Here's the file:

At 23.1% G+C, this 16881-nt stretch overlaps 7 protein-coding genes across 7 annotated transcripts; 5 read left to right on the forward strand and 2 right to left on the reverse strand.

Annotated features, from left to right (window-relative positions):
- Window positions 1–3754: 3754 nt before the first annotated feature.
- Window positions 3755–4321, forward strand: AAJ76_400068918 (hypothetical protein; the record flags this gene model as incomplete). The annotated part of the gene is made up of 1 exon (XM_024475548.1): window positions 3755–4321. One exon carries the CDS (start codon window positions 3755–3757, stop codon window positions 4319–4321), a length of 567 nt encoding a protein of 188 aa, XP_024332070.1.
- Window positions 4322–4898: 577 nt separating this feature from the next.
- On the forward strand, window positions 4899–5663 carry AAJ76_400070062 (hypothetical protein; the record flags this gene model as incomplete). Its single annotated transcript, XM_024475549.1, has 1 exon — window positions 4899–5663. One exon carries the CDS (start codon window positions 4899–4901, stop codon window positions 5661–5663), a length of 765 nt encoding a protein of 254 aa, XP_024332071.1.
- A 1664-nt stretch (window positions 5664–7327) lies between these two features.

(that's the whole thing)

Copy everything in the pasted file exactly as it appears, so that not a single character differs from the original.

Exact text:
At 23.1% G+C, this 16881-nt stretch overlaps 7 protein-coding genes across 7 annotated transcripts; 5 read left to right on the forward strand and 2 right to left on the reverse strand.

Annotated features, from left to right (window-relative positions):
- Window positions 1–3754: 3754 nt before the first annotated feature.
- Window positions 3755–4321, forward strand: AAJ76_400068918 (hypothetical protein; the record flags this gene model as incomplete). The annotated part of the gene is made up of 1 exon (XM_024475548.1): window positions 3755–4321. One exon carries the CDS (start codon window positions 3755–3757, stop codon window positions 4319–4321), a length of 567 nt encoding a protein of 188 aa, XP_024332070.1.
- Window positions 4322–4898: 577 nt separating this feature from the next.
- On the forward strand, window positions 4899–5663 carry AAJ76_400070062 (hypothetical protein; the record flags this gene model as incomplete). Its single annotated transcript, XM_024475549.1, has 1 exon — window positions 4899–5663. One exon carries the CDS (start codon window positions 4899–4901, stop codon window positions 5661–5663), a length of 765 nt encoding a protein of 254 aa, XP_024332071.1.
- A 1664-nt stretch (window positions 5664–7327) lies between these two features.